Meanwhile, Emily joins the remaining members of the Radiant Assembly of God, now led by Mother Birdy (Lili Taylor) and Sister Alice McKeegan (Tatiana Maslany). Emily drinks their juice, playing with their mock that they really raised Charlie from the dead, even though she knows it’s not hers.
And tying everything into a perfect arc, tonight’s season finale went so far to let us know what happened to Sister Alice after she fled the failed stunt to resuscitate Charlie from the dead ( his coffin empty when it reopens). Mason, thanks to the discoveries of Paul Drake (Chris Chalk) (who left the police force and now works for Perry), follows Sister Alice to the Coastal Mission Town where she works as a waitress. As stuffy at times as the Charlie Dodson affair was last season, resulting in Perry Mason a greater dynamic was the script of Sister Alice, and how a church based on the faith of so-called healers rocked the city. The entire Sister Alice plot is inspired by Sister Aimee Semple McPherson, an early 20th century Canadian Pentecostal evangelist who pioneered the use of radio with church services and even used stage techniques in her weekly sermons at the Temple of the Angelus. Sister Aimee even disappeared, claiming that she had been abducted. As the Temple prepared a memorial service for her, Sister Aimee arrived and her return to Los Angeles attracted 30,000 to 50,000 people, more than President Woodrow Wilson’s 1919 visit to the city.
Mason tells Sister Alice that he knows what happened: that the church was involved in the kidnapping of Charlie Dodson, that Ennis formed a team. Mason still has questions about how the baby’s body was taken from his grave.
“A baby was killed to support your church… can you look at that and still believe?” Mason asks Sister Alice. She still believes in the power of God, while Mason lost all hope of it during the war.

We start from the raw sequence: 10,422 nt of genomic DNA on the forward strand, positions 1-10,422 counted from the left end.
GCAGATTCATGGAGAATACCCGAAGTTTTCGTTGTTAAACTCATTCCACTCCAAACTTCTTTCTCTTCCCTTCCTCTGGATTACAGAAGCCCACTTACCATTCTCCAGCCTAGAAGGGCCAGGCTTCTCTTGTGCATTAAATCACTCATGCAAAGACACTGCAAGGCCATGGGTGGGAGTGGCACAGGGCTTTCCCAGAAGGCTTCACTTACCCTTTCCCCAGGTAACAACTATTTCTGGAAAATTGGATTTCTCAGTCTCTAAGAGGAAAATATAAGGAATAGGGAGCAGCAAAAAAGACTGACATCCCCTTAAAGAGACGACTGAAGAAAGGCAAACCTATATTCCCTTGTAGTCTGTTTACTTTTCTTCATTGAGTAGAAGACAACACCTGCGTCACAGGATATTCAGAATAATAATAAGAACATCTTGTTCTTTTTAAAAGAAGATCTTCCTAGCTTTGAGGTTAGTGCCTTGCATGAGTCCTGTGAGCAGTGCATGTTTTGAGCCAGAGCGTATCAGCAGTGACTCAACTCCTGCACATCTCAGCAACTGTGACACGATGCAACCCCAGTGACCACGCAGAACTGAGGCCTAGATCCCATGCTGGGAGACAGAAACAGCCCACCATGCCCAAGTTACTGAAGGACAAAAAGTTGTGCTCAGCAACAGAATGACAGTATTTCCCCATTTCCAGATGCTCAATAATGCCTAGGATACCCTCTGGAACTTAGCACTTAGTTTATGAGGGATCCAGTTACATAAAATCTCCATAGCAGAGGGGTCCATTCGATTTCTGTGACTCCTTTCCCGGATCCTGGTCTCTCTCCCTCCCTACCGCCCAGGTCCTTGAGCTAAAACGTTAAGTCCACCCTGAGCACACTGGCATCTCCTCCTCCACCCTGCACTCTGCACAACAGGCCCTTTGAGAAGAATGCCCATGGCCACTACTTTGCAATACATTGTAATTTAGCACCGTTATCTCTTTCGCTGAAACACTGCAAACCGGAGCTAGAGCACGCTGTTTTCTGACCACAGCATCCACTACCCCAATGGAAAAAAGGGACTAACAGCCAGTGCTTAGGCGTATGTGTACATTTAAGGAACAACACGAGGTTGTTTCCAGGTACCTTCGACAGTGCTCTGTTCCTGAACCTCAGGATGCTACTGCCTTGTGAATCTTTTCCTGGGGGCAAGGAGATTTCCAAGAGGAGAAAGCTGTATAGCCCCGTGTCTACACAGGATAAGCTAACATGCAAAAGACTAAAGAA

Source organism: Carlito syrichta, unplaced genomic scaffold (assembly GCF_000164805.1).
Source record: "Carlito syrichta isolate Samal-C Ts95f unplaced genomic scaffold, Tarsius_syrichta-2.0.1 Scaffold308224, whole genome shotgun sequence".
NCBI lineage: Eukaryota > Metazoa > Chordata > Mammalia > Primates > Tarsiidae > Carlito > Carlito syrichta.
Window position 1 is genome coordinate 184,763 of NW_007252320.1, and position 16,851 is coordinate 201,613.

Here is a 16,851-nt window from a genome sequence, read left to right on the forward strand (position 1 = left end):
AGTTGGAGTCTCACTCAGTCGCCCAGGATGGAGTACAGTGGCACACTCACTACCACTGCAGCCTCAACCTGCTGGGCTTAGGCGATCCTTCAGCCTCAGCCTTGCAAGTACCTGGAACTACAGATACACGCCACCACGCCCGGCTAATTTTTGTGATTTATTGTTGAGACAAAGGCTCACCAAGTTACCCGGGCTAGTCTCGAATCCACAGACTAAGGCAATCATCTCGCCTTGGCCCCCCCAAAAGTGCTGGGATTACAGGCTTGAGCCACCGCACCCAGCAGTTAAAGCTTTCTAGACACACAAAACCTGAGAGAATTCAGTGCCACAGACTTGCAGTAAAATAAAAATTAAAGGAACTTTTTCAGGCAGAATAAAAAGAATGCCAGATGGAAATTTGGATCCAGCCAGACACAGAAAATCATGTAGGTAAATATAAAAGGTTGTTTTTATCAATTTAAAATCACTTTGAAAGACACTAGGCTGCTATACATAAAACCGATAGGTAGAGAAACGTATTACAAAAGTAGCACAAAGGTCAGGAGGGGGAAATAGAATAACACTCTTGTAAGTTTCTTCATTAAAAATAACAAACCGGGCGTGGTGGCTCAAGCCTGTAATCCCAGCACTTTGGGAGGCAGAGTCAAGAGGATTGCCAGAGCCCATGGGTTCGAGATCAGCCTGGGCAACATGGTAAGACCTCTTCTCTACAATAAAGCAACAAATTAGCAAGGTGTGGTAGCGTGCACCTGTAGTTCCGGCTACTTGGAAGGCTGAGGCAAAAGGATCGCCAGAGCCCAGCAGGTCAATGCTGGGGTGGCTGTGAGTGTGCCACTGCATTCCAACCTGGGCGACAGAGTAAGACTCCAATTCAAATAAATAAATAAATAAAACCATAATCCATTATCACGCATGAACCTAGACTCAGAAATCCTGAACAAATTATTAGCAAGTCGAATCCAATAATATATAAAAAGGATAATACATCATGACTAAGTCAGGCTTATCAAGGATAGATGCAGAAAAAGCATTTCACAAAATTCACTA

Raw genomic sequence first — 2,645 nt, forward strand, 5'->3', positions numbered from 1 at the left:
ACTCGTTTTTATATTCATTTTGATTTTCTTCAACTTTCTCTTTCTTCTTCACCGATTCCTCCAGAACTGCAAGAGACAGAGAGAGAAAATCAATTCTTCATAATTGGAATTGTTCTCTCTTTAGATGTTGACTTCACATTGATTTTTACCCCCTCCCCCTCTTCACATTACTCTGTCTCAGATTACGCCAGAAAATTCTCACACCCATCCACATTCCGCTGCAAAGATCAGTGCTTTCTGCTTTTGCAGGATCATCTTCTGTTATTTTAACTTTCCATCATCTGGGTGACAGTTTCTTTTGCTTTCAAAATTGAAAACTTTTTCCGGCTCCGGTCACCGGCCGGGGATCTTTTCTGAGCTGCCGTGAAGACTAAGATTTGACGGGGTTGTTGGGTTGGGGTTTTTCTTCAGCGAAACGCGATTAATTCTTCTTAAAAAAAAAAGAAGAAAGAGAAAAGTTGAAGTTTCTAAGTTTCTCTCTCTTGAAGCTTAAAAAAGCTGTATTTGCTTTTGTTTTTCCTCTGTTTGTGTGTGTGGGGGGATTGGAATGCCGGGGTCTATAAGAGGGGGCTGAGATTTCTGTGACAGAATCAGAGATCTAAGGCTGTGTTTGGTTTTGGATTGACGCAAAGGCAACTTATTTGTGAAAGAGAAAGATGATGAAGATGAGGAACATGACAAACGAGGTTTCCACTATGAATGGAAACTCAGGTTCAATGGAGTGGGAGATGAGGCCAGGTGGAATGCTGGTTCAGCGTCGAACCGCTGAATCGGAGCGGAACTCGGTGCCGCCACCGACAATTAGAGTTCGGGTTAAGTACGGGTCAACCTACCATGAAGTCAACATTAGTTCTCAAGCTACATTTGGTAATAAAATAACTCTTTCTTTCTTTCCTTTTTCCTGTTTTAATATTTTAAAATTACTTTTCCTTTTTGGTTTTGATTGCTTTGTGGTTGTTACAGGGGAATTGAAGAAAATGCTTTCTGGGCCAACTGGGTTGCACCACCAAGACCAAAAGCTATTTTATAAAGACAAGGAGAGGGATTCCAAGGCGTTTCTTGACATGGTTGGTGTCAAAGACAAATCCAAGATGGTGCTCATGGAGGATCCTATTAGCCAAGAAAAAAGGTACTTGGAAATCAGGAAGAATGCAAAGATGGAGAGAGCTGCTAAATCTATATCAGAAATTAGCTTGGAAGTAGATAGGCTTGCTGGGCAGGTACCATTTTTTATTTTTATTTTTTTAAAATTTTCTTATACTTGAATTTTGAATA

“Did you really think you could bring Charlie back?” He asked him.
“I did, didn’t I? Sister Alice answers, walking away.
While some critics have complained that the HBO series doesn’t really pay homage to the original Raymond Burr show, it does capitalize where it can on some of the iconic IP characters and cases created by Erle Stanley Gardner. Therefore, for those wondering where Season 2 is headed (HBO just picked up with Fantastic Ratings), the show’s creators don’t let us guess. A new client, Eva Griffin, entered Mason’s office this evening. Della says of her “She’s a woman claiming to be Mrs. Eva Griffin. It seems bogus to me. I searched the city directory for all the Griffins. There are a lot of Griffins, but no Eva.
The character is from Gardner’s first Mason mystery The case of velvet claws, in which Eva Belter (aka Griffin) is pictured leaving an illegal gambling club with a politician. Fearing to be subjected to blackmail, she asks Mason for help but she seems dishonest and tries to incriminate him. Her murdered husband is the blackmailer. In the book, Della calls it “all velvet and claws”.
Cue Fred Steiner’s Perry Mason theme song.